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Group assessment is a valuable teaching and learning method (Springer et al., 1999). This has been comprehensively demonstrated in the teaching and learning literature both in general (Johnson et al., 1991) and in specific contexts. This assessment practice promotes questioning, discussion and debate and encourages students to become active team players (DIT, 2013). However, when using this form of assessment, it is important to recognise that it is "individuals who graduate and gain qualifications" (Gibbs, 2009, p.4). The problem of freeloading has been identified and one of the suggested methods of reducing this is to incorporate individual assessment into the marking mechanism (Gibbs, 2009). From our review of the literature, we identified six possible methods of assessing the contribution of individuals within groups. However, it is evident from our research that there are benefits and challenges associated with each method. Particular methods are more applicable to specific subject areas, student levels, and class size and instructor resources. Based on these findings, we have produced an artefact to assist instructors in selecting and applying the method deemed most appropriate for their teaching context.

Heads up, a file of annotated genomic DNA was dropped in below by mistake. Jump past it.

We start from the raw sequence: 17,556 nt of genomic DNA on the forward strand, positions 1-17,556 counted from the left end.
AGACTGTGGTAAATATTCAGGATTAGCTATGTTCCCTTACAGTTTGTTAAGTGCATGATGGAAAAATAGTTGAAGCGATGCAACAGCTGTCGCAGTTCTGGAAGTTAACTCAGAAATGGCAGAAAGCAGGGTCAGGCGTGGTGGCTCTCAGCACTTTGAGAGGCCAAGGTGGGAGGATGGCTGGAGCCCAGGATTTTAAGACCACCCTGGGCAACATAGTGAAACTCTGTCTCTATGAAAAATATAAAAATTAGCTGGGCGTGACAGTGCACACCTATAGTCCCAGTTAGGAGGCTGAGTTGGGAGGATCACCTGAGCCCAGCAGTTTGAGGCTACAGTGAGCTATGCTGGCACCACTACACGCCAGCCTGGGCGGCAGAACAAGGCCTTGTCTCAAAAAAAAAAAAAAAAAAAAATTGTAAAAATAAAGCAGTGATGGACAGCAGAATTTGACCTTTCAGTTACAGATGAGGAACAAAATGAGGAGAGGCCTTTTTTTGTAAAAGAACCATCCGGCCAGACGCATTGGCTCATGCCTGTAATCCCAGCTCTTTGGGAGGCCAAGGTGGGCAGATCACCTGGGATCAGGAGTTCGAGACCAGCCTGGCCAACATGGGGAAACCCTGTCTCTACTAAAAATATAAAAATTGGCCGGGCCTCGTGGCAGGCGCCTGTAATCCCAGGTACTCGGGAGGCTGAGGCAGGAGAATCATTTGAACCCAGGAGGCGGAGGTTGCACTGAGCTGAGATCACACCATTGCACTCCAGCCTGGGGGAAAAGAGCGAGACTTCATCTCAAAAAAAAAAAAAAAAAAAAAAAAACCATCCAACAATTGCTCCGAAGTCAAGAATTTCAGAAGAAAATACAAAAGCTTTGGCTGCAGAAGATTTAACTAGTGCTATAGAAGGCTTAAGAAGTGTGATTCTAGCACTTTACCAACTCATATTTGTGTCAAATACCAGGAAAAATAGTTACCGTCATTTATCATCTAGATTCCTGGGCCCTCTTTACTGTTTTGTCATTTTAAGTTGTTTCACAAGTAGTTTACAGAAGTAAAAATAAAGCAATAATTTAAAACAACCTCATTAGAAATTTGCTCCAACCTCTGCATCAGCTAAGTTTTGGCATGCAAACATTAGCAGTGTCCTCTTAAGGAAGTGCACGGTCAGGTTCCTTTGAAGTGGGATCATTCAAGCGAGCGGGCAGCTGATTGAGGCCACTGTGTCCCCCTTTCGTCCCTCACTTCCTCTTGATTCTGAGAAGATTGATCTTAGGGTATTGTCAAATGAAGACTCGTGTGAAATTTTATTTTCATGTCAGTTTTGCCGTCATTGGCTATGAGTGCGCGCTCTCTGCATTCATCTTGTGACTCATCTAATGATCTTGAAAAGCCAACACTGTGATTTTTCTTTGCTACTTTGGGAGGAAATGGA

Bowe, L., Delaney, M., Fitzgerald, B., MacCann, P. & Ryan, C. (2016) Methods for deriving individual marks from group work. Dublin: Technological University Dublin.